* Adam Anwar
* Professor Mark Salter
* 20 November 2012
* The huge market for illicit drugs has been a persistent problem for politicians, parents and governments alike and will remain an issue into the foreseeable future. Meanwhile, the demand for such drugs remains at all time high and one class of recreational drugs in particular – ecstasy, has witnessed an explosive growth of trade since it hopped from the therapy clinic to the club scene in the 80’s. * The modern scale of demand can be indicated by a recent UN reports that states 5.4 tonnes was seized globally in 2011. Ecstasy refers to pills, powders, crystals, capsules and other substances containing a significant amount 3,4 Methylenedioxymethylamphetamine, or MDMA, the actual psychotropic-stimulant drug and the ingredient of ecstasy in its various forms. It belongs to a larger family of drugs, amphetamine-type stimulants, popular around the world for similar reasons, namely affordability, lower perceived harm, association with a fashionable lifestyle and avoiding the stigma of non-oral substances. (UNODC, 2011) MDMA began its debut in medicine, adopted by eager psychotherapists in California and the West Coast who began to use it as alternative to the then recently banned LSD, initially for facilitating interactions in couples’ therapy. (Nutt 1) However, once the drug left the world of therapy it entered a stage of growing widespread recreational usage, originating in the nightclubs of Dallas and spreading like wildfire. By the mid-80’s it was prohibited, halting research but driving markets underground in order to meet demand that would continue well into the nineties, starting another rave scene, centred in Europe and reviled by parents and politicians alike. (Nutt 2) The consumption of MDMA results in the release of serotonin and dopamine within the brain, chemicals found in humans associated with bringing about positive ‘feelings’ and emotions. Consequently, a user of MDMA feels an elevated mood, strong feelings of well being, closeness and empathy when dosing, but users also report a mildly unpleasant ‘hangover’ effect lasting from a few days to a week. Moreover, some extensive studies in the past have suggested that heavy, recreational ecstasy use may be linked to transient and reversible neurotoxicity, especially when the drug is taken in frequent high doses. Yet still more studies need to be done to assess the long-term effects of MDMA as it is a relatively new drug. (Nutt 3) It should be noted however that surveying recreational users presents a challenge, as MDMA is taken where environmental factors can contribute to a harsh come down, including sleep deprivation, excessive physical exertion and other psychoactive drugs, which makes obtaining accurate data complicated. (Nutt 2) Needless to say, MDMA presents a unique case to enforcers because there are such few geographical limitations on choosing a location for manufacture. Labs can be placed within close proximity to their intended market, thus lowering the risk of getting caught trafficking end products across international boundaries. (ATS 12) This is clearly the case in Canada, where the RCMP continue to fight huge organized crime groups and traffickers in the battle against an explosion of illicit MDMA being produced in Canada destined for the US market. Organized crime is able to respond rapidly to law-enforcement by persistent adapting of production and distribution methods and continue to meet international and domestic demand. (RCMP 5) When a bust happens, the gangs disappear and simply relocate. Also worth noting is the deregulation that comes with black market drug manufacture and the problem it presents. Criminals looking to push profits at any cost will replace MDMA, which can be scarce after a big bust, with cheaper chemicals that replicate some effects. Much of the harm ecstasy users face comes from the existence of ‘bunk pills’ that could contain...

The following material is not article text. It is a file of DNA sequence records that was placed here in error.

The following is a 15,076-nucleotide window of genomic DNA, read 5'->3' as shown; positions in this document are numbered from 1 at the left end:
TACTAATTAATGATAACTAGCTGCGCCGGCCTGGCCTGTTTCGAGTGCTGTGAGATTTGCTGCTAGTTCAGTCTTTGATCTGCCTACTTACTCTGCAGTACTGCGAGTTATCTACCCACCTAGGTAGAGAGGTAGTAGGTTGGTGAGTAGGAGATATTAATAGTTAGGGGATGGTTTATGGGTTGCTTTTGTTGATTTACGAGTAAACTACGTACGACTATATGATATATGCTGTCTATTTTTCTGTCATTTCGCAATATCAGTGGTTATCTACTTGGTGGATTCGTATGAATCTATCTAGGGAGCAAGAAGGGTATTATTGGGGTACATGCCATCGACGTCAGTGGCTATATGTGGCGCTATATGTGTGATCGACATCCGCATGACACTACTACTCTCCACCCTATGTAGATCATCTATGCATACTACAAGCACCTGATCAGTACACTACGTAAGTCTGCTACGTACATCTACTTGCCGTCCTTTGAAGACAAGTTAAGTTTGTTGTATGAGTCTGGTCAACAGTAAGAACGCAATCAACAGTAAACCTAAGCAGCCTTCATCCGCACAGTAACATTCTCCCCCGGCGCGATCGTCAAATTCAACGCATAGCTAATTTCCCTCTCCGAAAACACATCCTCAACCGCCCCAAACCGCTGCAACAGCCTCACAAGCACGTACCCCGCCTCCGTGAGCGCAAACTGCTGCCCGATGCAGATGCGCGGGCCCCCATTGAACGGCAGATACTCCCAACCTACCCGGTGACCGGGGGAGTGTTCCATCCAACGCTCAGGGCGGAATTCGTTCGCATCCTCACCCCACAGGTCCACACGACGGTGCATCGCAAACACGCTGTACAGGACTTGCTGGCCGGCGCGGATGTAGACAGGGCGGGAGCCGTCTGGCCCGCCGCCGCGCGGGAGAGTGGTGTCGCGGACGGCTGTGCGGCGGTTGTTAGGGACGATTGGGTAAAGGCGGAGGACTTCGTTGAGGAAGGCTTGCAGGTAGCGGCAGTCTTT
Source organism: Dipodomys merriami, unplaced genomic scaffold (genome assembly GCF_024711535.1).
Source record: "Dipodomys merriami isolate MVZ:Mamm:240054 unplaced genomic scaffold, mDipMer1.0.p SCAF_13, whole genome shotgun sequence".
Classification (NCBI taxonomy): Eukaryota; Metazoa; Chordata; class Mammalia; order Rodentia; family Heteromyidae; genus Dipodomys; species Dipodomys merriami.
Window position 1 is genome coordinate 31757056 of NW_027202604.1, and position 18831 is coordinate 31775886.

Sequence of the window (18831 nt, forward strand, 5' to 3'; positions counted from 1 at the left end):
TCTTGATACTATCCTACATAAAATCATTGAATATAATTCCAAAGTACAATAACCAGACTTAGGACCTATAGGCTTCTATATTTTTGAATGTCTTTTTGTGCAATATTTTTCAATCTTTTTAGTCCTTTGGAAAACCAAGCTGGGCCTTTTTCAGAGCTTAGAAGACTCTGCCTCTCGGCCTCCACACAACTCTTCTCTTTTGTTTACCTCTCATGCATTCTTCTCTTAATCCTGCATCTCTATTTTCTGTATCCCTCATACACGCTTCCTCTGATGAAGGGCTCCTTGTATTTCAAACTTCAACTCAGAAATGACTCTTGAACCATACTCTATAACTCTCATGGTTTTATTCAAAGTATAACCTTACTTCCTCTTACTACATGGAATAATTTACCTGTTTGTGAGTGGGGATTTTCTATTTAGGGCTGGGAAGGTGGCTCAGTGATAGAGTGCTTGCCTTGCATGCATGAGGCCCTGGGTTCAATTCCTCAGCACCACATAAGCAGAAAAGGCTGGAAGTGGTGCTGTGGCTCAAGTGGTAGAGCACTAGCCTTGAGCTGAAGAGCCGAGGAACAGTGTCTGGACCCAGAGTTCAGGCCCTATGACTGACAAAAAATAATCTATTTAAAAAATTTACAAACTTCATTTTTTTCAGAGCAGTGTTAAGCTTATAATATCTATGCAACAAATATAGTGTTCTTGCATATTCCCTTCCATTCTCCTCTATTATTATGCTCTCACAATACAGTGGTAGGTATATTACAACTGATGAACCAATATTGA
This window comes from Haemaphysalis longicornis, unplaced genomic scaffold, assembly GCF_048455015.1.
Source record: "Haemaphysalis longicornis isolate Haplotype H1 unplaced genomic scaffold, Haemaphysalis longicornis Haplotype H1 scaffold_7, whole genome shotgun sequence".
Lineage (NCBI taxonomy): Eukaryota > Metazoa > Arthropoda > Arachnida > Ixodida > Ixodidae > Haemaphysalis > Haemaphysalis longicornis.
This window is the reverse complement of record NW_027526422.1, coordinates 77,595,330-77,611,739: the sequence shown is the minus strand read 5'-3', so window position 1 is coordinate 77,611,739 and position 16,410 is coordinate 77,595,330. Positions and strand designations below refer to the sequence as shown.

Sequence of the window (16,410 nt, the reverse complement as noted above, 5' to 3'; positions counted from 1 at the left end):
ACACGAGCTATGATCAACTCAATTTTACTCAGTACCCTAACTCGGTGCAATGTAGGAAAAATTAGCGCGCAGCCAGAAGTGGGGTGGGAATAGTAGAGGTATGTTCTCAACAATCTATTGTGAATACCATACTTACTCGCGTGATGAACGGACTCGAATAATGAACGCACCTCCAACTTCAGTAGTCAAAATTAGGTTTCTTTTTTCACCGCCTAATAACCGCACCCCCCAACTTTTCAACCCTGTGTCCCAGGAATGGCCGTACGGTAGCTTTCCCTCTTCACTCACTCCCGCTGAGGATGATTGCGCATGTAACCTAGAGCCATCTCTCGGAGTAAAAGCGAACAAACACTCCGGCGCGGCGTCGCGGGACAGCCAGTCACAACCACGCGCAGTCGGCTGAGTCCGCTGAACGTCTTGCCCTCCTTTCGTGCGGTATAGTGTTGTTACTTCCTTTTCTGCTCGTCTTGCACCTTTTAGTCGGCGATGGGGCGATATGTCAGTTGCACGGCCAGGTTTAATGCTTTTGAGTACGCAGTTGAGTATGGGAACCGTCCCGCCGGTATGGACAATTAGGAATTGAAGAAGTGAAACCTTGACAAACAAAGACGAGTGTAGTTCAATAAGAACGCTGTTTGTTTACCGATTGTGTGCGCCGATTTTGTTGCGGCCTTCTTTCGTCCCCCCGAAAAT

Cited: Canada. RCMP. Report On The Illicit Drug Situation In Canada. N.p.: RCMP, 2009. Print.
Nutt, David J., and Ben Sessa. "MDMA, Politics and Medical Research, Have We Thrown the Baby out with the Bathwater?" Journal of Psychopharmacology 21.8 (2007): 787-91. SAGE Publications. Web. 10 Nov. 2012.
UNODC. Amphetamines and Ecstasy - 2011 Global ATS Assessment. N.p.: United Nations, 2011. Print.
Carey, Benedict. "A ‘Party Drug’ May Help the Brain Cope With Trauma." New York Times 20 Nov. 2012: D1. Print.
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